Best Disruptive Digital Hack at TADHack Global 22

The 9th edition of TADHack Global was conducted on October 15-16, 2022. Over 450 hackers from around the world participated, creating a total of 52 hacks for submission. 

My name is Fahad Mahmood and I am new to the WebRTC development team at WebRTC.ventures. Along with two of my friends, I participated in this year’s hackathon. Our project received the “Best Disruptive Digital Engagement Hack” prize!

Track Selection

We already had an idea in advance of the hackathon. So for us, choosing a track was finding the CPaaS platform which best suited our needs. As we were participating remotely, we had three global sponsor tracks that we could choose from. The local sponsors were for in-person participants.

Jambonz is an open source CPaaS platform. They partnered with Cognigy (a low-code voice gateway platform) for the hackathon and provided early access to their integration. 

For participation in the Strolid track, hackers had to submit audio jokes for vCon (virtual conversation). Just like iCal is for sharing appointments and XLS for worksheets, vCon is a new open standard for sharing conversation data like a transcript, audio, video, timestamps metadata, etc.

Finally, the Radisys Engage track provided access to their engagedigital.ai platform for participation in the hackathon. There were tons of programmable voice, video, and analytics tools that hackers could choose from and use in their hacks. Some of them were Intelligent IVR, Flexible (P2A / A2P / Multiparty) Calling, Speech Analytics, Video Assistant, Video Collaboration, etc.

We chose the Radisys Engage sponsor for our hack. Among other tools, their Multi-Party Video Calling MCU and Video Assistant were best suited for our needs and we could integrate them into our hack easily. 

Our Idea

I think it’s time to answer the most intriguing question: What was your idea for the hackathon, Fahad?

I have been following the blockchain ecosystem for more than 1.5 years. Not only have I seen quite a few metaverse-related projects, but I have some experience writing smart contracts and developing decentralized applications myself.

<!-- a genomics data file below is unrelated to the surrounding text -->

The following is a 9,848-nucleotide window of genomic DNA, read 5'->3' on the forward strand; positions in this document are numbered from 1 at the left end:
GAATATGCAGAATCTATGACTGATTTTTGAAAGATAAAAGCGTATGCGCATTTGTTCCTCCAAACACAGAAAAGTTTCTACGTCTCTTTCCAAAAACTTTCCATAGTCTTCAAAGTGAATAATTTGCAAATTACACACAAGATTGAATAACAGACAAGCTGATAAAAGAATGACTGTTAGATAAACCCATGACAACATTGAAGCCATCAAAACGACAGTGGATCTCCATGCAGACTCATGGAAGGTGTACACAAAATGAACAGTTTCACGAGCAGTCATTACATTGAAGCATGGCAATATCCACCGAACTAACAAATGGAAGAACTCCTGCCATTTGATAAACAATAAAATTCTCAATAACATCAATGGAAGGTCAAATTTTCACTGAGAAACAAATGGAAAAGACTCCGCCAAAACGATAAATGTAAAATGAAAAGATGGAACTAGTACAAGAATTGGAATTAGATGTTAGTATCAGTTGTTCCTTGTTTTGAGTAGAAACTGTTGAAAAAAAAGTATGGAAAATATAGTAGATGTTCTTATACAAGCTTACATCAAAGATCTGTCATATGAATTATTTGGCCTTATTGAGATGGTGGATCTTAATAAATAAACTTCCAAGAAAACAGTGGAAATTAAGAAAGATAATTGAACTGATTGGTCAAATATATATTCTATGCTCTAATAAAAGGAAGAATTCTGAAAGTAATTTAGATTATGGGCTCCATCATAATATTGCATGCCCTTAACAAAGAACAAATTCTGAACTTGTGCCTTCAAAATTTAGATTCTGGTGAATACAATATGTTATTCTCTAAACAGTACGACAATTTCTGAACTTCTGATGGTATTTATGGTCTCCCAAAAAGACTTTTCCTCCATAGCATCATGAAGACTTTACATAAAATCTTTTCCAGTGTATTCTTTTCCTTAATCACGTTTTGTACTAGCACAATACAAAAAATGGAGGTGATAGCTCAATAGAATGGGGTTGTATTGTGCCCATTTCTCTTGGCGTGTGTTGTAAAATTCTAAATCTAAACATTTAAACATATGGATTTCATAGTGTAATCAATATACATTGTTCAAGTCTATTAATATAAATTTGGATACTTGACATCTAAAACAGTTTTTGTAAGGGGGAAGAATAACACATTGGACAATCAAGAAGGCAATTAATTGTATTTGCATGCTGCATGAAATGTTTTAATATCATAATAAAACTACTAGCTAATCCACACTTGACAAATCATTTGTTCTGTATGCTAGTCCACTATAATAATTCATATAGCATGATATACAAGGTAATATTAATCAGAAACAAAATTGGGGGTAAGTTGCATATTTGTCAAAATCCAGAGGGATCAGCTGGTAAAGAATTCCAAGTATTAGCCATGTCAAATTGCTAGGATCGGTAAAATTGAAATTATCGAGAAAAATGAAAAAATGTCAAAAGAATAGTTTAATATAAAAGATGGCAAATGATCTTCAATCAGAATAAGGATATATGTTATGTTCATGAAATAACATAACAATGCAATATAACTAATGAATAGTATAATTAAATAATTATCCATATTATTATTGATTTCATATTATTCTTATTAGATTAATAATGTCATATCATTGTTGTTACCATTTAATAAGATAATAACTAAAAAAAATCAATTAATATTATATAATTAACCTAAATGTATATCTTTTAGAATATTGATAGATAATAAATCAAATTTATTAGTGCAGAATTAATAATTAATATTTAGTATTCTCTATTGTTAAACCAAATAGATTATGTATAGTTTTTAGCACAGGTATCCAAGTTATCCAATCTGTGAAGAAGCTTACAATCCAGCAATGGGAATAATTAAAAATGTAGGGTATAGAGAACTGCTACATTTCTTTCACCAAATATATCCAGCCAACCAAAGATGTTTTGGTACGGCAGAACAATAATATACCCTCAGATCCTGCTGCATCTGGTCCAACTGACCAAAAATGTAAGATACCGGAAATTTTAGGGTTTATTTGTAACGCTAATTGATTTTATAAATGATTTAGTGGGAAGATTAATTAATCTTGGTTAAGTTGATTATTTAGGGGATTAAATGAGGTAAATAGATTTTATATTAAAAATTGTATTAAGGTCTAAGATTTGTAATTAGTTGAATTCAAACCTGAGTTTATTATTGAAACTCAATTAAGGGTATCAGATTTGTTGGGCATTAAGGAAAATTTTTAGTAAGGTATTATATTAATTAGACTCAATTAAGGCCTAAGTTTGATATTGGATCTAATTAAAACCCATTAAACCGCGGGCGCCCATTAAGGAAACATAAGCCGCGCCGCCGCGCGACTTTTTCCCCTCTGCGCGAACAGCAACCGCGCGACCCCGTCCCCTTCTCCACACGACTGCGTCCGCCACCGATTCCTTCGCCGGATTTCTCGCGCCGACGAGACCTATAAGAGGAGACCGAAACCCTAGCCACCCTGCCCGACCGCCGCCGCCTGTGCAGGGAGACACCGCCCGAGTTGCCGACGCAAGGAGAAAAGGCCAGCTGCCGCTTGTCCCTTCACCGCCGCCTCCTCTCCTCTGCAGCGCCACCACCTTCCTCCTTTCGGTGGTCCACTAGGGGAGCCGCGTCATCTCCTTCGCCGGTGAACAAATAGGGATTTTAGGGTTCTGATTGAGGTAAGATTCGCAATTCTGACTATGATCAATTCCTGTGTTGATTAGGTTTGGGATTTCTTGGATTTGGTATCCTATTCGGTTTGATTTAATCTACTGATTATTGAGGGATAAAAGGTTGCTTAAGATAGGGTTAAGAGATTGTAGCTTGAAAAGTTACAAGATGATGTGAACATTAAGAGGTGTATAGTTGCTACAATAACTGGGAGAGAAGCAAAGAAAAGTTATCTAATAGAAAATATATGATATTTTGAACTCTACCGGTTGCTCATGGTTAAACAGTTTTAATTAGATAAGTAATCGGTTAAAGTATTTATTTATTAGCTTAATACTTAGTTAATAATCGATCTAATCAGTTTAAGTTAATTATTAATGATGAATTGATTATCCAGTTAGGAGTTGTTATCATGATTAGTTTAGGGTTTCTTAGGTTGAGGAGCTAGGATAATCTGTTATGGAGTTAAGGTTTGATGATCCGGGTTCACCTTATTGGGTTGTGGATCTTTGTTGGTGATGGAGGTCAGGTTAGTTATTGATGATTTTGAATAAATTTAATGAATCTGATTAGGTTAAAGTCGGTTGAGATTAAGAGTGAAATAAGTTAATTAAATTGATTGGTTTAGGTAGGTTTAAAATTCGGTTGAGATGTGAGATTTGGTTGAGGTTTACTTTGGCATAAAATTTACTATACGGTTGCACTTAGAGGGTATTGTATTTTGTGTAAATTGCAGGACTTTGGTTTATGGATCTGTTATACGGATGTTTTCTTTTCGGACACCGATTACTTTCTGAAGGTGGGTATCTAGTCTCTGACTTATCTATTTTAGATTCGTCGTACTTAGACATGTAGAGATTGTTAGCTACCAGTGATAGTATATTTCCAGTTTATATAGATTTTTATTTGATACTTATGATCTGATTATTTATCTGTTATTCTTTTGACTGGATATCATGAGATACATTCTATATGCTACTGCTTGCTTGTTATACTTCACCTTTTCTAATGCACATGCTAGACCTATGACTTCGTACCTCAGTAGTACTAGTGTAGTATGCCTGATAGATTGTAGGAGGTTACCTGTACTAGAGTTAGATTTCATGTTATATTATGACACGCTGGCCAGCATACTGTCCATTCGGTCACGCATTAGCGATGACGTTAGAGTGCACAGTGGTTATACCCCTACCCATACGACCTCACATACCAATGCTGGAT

So, we decided to build a metaverse and real-time engagement platform called LifeVerse that would connect users with healthcare professionals. People can visit different clinics, interact and socialize with the staff, book appointments and consult with healthcare professionals through a single metaverse platform. This idea could be expanded for other use cases, like EdTech solutions.

We had very limited time to work on the hack. So, we decided to initially build only one clinic in the metaverse platform where a patient could schedule an appointment using Radisys Engage Video Assistant and then consult a healthcare professional using their Multiparty Conference MCU. 

Radisys Engage MCU Architecture Diagram

Technologies and Architecture

The first step was choosing the right technologies for the implementation. Since all of us were experienced in JavaScript, we decided to use ReactJS for the frontend development and NodeJS for the backend server. 

We used React Three Fiber (React renderer for three.js) to build our 3D metaverse. Adobe Mixamo and Blender for 3D Models and characters. 

The backend server receives requests from the clients through the REST API, authenticates users, and then communicates with the Radisys Engage MCU through their REST API to create different rooms and generate temporary access tokens for the clients. Then, the client can use the Radisys Engage SDK to join the room using the token received from the backend server.

LifeVerse Architecture Overview Diagram

Implementation

Our plan was quite simple. 

We focused on setting up our infrastructure on Day One. We spent most of our time learning different 3D tools and frameworks like Blender, Adobe Maximo, and three.js. By the end of this day, we were able to create our mini metaverse world with one health clinic and one 3D character which could perform different animations like walking, running, dancing, etc. 

On Day Two, we first experimented with the Radisys Digital Engage platform and looked into their documents and Rest API for different services. To implement the scenario where a person consults with a healthcare professional through the metaverse, we first created a web server that communicates with the MCU using REST API to manage multiparty conferences and generate access tokens for the clients using NodeJS and ExpressJS.

We connected our React frontend with the web server to request access tokens for the MCU, then we used Radisys Engage SDK to establish connections, join rooms, share local streams, and receive incoming streams from the MCU server. We didn’t have time to implement the Video Assistant so we spent our remaining time creating the pitch video and submitting it before the deadline.

Pitch and Demo

Here is the pitch video of LifeVerse that we submitted for the hackathon:

LifeVerse by Fahad Mahmood , Sarmad Faheem, and Faheem Azhar

Hooray! We won!

After two tiring but fun days, we were finally able to submit our project for the hackathon. Overall it was an amazing experience — we learned so much in just two days! Then it was time to wait for the result.

Hooray! We won a special category “Best Disruptive Digital Hack” prize. We were among six global winners from 23 hacks submitted for the Radisys Engage track.

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